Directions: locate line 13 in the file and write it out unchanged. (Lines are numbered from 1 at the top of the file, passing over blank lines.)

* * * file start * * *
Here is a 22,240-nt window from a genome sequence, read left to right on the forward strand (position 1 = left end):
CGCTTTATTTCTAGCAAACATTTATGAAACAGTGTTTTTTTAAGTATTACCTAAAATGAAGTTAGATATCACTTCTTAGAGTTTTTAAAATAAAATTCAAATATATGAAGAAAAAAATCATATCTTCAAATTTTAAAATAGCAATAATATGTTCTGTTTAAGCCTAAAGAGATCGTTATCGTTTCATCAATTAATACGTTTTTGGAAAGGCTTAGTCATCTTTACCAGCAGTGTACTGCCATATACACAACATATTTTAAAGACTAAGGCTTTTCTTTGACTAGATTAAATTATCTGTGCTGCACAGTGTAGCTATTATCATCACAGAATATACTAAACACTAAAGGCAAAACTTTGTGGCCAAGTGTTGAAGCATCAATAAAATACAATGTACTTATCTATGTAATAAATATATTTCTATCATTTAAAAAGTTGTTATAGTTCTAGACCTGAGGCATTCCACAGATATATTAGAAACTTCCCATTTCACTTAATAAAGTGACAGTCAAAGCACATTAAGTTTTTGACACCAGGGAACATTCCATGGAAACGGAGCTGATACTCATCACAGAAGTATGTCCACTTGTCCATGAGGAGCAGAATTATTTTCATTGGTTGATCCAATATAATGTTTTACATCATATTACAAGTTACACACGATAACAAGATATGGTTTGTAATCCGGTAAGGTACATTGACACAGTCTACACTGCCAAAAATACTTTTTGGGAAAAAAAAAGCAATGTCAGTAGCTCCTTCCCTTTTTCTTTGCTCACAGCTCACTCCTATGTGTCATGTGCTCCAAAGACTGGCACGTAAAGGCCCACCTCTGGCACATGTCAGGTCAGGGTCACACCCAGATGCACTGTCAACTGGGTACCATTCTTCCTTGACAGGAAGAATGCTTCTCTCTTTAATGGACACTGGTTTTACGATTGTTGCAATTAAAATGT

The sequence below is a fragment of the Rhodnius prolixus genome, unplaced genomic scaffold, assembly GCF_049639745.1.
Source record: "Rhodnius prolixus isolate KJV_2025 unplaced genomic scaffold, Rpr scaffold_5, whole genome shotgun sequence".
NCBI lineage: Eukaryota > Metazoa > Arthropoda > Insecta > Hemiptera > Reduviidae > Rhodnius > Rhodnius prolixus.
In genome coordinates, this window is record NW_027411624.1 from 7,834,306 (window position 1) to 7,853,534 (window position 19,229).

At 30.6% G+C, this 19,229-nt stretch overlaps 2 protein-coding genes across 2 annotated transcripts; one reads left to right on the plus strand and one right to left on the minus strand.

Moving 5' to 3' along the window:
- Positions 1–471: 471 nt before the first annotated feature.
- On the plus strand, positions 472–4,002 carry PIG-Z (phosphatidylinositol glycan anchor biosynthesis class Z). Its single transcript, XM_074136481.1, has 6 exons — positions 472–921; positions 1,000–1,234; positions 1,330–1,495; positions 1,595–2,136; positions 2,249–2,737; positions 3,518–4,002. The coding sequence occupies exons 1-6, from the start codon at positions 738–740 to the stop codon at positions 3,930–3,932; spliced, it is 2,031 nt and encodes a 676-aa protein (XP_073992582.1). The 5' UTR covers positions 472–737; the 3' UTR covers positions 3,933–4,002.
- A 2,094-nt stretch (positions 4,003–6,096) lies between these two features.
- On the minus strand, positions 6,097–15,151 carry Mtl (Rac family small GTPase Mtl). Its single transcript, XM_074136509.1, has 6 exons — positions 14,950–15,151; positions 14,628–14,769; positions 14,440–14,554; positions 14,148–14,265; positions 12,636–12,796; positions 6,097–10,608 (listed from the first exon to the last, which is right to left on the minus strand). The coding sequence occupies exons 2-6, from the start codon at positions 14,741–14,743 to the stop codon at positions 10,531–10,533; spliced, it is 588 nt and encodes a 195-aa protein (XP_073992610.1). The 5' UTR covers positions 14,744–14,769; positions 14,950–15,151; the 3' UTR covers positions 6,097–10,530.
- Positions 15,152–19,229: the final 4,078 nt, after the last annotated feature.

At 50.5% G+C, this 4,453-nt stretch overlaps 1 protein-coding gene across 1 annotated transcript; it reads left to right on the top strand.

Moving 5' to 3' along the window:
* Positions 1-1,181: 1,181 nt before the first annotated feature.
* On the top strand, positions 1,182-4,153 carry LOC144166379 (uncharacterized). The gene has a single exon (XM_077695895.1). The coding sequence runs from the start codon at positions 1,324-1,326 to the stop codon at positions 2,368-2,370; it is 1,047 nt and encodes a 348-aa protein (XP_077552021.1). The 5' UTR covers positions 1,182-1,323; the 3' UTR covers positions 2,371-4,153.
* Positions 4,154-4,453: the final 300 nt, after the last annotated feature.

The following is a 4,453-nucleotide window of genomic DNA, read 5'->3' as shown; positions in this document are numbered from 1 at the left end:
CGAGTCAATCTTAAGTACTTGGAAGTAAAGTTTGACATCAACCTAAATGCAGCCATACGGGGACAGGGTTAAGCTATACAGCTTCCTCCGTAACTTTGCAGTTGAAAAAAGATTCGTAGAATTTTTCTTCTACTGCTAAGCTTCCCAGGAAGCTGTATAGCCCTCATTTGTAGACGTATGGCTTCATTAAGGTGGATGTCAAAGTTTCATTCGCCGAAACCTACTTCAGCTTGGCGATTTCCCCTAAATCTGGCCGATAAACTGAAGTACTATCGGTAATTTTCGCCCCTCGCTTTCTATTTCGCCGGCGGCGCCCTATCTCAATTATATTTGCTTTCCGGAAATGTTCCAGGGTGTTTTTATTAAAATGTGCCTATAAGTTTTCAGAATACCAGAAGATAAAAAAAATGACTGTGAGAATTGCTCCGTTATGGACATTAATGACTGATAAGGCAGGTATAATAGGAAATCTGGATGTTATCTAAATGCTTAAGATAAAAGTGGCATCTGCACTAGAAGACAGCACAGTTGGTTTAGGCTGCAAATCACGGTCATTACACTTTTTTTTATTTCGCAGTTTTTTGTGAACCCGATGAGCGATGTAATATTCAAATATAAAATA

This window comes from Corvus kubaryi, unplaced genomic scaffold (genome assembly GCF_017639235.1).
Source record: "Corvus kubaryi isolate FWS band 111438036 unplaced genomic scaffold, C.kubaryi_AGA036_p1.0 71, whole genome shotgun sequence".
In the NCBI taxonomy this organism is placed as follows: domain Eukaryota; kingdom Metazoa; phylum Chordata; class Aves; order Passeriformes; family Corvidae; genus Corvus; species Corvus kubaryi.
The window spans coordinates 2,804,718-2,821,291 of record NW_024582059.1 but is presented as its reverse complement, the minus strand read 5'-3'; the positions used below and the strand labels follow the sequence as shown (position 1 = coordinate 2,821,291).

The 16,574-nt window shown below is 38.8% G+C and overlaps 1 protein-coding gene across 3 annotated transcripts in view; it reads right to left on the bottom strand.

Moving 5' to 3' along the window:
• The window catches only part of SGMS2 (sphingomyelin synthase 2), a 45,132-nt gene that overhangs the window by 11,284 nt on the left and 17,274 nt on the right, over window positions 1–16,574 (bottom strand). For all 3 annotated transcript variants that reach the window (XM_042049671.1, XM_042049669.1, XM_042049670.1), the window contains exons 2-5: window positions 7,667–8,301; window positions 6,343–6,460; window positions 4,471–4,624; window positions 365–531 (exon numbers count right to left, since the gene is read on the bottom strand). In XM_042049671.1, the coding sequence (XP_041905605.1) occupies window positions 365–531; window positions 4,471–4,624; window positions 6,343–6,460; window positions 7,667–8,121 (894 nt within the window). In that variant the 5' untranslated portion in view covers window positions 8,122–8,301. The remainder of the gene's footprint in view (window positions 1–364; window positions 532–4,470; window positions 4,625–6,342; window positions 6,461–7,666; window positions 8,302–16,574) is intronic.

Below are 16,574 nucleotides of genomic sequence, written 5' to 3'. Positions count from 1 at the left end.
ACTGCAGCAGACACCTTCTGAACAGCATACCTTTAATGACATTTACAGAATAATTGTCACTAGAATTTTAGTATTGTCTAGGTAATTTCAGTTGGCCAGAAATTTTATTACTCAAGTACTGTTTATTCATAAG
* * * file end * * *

- Positions 15,152–19,229: the final 4,078 nt, after the last annotated feature.